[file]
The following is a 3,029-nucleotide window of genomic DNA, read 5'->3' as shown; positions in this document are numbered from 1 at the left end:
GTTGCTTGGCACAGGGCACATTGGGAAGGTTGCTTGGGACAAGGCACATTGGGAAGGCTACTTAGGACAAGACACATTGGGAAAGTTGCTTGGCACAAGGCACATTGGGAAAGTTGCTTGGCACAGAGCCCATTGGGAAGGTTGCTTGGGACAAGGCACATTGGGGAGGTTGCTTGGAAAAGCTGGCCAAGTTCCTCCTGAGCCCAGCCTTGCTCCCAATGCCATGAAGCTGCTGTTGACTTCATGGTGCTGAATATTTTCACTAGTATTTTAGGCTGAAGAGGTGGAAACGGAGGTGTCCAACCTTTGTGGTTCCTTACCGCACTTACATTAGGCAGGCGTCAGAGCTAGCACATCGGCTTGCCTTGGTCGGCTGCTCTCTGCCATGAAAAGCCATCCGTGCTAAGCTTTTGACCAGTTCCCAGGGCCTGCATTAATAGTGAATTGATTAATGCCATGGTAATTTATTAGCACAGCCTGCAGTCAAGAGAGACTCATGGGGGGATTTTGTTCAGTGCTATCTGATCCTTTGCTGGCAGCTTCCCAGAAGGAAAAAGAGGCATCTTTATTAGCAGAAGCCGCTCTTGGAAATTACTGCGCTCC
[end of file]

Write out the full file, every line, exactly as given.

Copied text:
The following is a 3,029-nucleotide window of genomic DNA, read 5'->3' as shown; positions in this document are numbered from 1 at the left end:
GTTGCTTGGCACAGGGCACATTGGGAAGGTTGCTTGGGACAAGGCACATTGGGAAGGCTACTTAGGACAAGACACATTGGGAAAGTTGCTTGGCACAAGGCACATTGGGAAAGTTGCTTGGCACAGAGCCCATTGGGAAGGTTGCTTGGGACAAGGCACATTGGGGAGGTTGCTTGGAAAAGCTGGCCAAGTTCCTCCTGAGCCCAGCCTTGCTCCCAATGCCATGAAGCTGCTGTTGACTTCATGGTGCTGAATATTTTCACTAGTATTTTAGGCTGAAGAGGTGGAAACGGAGGTGTCCAACCTTTGTGGTTCCTTACCGCACTTACATTAGGCAGGCGTCAGAGCTAGCACATCGGCTTGCCTTGGTCGGCTGCTCTCTGCCATGAAAAGCCATCCGTGCTAAGCTTTTGACCAGTTCCCAGGGCCTGCATTAATAGTGAATTGATTAATGCCATGGTAATTTATTAGCACAGCCTGCAGTCAAGAGAGACTCATGGGGGGATTTTGTTCAGTGCTATCTGATCCTTTGCTGGCAGCTTCCCAGAAGGAAAAAGAGGCATCTTTATTAGCAGAAGCCGCTCTTGGAAATTACTGCGCTCC